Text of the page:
Jaswant’s Jinnah demonizes Nehru
After Lal Krishna Advani, we now have Jaswant Singh eulogizing Jinnah. I had agreed with Advani that the man who founded Pakistan was by choice a secularist whose politics turned communal. But I have problems coming to terms with Jaswant’s perspective released in the form of a full-fledged book. I wonder whether his project is aimed at denigrating Pandit Nehru or giving Jinnah his rightful place as a secularist who (for whatever reasons) went haywire to recognize — after the Partition — the limitations of the divisive philosophy that created Pakistan.
The issue isn’t coming under discussion for the first time. American historian Stanley Wolpert’s analysis of Jinnah’s secular pitch in his August 11, 1947 speech makes a lot more sense. In his book Jinnah of Pakistan, he found the speech rooted in the realization that while a country can be secured on the philosophy of hate, it cannot be run on the philosophy of hate.
Wolpert sounds credible also because Jinnah’s life can be divided into chapters some of which (including the 1916 Lucknow Pact between the Muslim League and the Congress that made Sarojini Naidu call him the Ambassador of Hindu-Muslim unity) were at variance with the way it climaxed. One can safely argue that Jinnah had a modern mind that wasn’t communal by instinct. Advani therefore was right when he reminded his Pakistani hosts during a visit to that country that today’s Pakistan was antithetical to the vision of their Quaid-e-Azam.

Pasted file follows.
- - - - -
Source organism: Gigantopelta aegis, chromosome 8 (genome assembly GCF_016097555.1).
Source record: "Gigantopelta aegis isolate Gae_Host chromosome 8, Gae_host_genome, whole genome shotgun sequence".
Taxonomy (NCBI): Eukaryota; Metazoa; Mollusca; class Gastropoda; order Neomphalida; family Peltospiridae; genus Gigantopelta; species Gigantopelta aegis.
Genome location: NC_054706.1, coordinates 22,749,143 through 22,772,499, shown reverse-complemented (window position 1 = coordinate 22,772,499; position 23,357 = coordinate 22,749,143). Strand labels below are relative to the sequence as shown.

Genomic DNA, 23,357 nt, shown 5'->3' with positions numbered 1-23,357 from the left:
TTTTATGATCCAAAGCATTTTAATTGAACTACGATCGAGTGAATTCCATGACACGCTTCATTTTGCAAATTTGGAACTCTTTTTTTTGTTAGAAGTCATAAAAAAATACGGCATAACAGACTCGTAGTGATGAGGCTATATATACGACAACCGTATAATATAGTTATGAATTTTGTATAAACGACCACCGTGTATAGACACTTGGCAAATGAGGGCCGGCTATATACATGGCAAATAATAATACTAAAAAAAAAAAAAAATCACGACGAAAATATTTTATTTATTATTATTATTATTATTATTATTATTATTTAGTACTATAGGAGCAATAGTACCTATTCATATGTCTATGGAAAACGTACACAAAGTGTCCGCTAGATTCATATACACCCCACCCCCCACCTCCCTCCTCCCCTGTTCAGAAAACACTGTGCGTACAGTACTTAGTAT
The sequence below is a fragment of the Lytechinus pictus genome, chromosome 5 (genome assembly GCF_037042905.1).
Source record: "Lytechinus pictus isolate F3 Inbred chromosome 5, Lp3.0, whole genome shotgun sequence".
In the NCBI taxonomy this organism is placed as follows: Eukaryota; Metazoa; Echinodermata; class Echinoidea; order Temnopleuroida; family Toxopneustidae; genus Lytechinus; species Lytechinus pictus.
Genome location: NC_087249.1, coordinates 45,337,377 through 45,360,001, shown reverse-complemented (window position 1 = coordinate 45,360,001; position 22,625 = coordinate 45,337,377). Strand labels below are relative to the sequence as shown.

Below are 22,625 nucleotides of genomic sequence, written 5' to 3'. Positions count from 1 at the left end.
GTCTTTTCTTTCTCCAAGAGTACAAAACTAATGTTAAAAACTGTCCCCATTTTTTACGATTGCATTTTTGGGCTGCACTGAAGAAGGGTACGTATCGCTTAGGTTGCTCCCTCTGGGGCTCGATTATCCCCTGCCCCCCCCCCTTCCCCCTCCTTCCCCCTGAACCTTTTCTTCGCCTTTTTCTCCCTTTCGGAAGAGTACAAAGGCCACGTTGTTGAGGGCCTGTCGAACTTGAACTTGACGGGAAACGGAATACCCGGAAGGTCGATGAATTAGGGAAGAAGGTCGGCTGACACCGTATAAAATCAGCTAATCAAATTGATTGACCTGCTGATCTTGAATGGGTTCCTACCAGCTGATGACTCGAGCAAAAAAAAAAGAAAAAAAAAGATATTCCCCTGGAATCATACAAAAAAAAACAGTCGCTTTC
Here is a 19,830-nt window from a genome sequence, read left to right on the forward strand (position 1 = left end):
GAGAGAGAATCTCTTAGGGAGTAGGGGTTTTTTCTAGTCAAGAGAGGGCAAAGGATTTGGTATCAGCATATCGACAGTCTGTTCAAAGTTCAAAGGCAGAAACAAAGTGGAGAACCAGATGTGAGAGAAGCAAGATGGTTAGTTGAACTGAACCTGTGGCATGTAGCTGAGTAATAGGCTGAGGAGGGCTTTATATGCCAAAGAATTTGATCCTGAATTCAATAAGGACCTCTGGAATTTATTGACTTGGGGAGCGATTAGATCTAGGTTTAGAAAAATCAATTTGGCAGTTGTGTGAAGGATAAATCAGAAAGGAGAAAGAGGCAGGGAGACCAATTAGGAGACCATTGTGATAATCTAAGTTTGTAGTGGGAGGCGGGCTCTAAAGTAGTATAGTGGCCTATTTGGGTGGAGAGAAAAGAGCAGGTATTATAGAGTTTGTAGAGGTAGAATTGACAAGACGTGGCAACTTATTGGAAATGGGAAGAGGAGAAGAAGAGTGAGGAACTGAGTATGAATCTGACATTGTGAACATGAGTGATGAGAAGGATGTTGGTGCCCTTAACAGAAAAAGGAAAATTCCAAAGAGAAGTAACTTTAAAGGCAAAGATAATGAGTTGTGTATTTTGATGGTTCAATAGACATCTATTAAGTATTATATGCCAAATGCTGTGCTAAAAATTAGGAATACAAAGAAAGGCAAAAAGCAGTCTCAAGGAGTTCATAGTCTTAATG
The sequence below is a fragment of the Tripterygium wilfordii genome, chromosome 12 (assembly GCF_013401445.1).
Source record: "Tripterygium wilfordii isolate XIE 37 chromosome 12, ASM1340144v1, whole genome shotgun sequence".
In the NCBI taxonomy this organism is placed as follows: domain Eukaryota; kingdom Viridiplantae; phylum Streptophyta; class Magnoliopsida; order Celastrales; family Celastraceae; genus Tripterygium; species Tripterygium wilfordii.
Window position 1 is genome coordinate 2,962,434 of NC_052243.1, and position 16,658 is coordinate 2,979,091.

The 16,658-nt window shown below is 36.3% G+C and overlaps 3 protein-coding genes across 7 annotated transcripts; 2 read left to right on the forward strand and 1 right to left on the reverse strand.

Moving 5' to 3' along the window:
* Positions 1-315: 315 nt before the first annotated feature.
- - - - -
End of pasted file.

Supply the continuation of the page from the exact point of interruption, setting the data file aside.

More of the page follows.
In comparison, Singh, an influential BJP leader who lacks Advani’s stature, has ventured to present the anatomy of the sub-continent’s bloody partition. He argues that Nehru opposed a federal India (that had Gandhi and Jinnah’s support) until 1947 when it became a partitioned India.
In a democracy, there is space for individuals to air views that could be unpalatable to others. But should Singh have demonized Nehru to give Jinnah a belated image makeover? I’ve always held that Indians and Pakistanis need to revisit each other’s national heroes for a more informed view of their role in the freedom movement. But I am not sure whether Singh’s Jinnah will be acceptable to a wider Indian audience especially when he makes him look fairer by painting Nehru black.
The book may even be dismissed as a pamphlet authored by a member of a political parivar that made a living out of berating Jinnah and and alienating Indian Muslims in their own country.